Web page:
The Thin Line Separating “Anti-Racism” from Anti-Semitism

Oct. 28 2020

In 1920, the Hungarian parliament introduced quotas to restrict the number of Jews in universities—later imitated by Poland, Latvia, Germany, and other countries—based on the rationale that the proportion of Jews in student bodies should reflect the ethnoreligious makeup of the country as a whole. Last year, Ibram X. Kendi published his highly influential book How to Be an Antiracist, which argues that if the distribution of wealth, prestige, particular jobs, and so forth among racial groups doesn’t reflect the distribution of racial groups in the country as a whole, that is evidence of racism. Or as Kendi puts it, “The only remedy to past discrimination is present discrimination.” Daniel Friedman contends that such a worldview of necessity not only ignores anti-Semitism, but is inclined to get dangerously close to it:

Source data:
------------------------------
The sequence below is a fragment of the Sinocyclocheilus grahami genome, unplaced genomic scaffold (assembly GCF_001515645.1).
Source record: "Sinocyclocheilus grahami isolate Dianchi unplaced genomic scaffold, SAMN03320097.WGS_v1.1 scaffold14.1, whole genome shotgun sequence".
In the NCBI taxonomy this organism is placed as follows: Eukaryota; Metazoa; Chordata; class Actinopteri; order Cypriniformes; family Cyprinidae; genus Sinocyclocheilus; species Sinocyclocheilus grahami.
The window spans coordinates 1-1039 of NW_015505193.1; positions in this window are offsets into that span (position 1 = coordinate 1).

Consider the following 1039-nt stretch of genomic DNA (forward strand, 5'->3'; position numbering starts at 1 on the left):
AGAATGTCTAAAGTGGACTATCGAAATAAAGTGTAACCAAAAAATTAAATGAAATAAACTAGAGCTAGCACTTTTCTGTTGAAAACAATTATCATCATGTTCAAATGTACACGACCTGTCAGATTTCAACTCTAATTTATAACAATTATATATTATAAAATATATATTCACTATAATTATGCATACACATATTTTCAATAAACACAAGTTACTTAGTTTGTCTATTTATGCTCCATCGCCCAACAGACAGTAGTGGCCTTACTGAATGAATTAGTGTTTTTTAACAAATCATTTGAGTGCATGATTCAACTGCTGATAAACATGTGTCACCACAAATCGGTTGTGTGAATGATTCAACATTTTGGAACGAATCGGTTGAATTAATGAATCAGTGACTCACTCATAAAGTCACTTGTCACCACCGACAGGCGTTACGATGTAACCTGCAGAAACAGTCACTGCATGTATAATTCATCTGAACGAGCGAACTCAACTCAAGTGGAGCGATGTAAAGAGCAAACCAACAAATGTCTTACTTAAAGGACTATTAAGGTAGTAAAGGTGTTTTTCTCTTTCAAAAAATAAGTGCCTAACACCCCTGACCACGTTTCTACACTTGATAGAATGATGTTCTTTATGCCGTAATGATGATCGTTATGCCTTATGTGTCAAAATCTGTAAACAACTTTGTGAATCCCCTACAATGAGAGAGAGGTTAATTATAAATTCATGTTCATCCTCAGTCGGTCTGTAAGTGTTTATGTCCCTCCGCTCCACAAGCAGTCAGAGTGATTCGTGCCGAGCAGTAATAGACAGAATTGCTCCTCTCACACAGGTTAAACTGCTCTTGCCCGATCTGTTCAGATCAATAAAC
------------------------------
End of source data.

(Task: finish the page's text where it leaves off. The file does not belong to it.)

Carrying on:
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Read more at Quillette

More about: American Jewry, Anti-Semitism, New York Times, Political correctness, Racism

Against Iran, Israel Remains the Last Line of Defense

June 29 2022

With the Islamic Republic drawing ever closer to producing nuclear weapons, and the United States increasingly disengaged from the Middle East, only the Jewish state has the will, ability, and courage to stop the ayatollahs. So argues Reuel Marc Gerecht:

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Read more at Dispatch

More about: Abraham Accords, Iran, Israeli Security, Middle East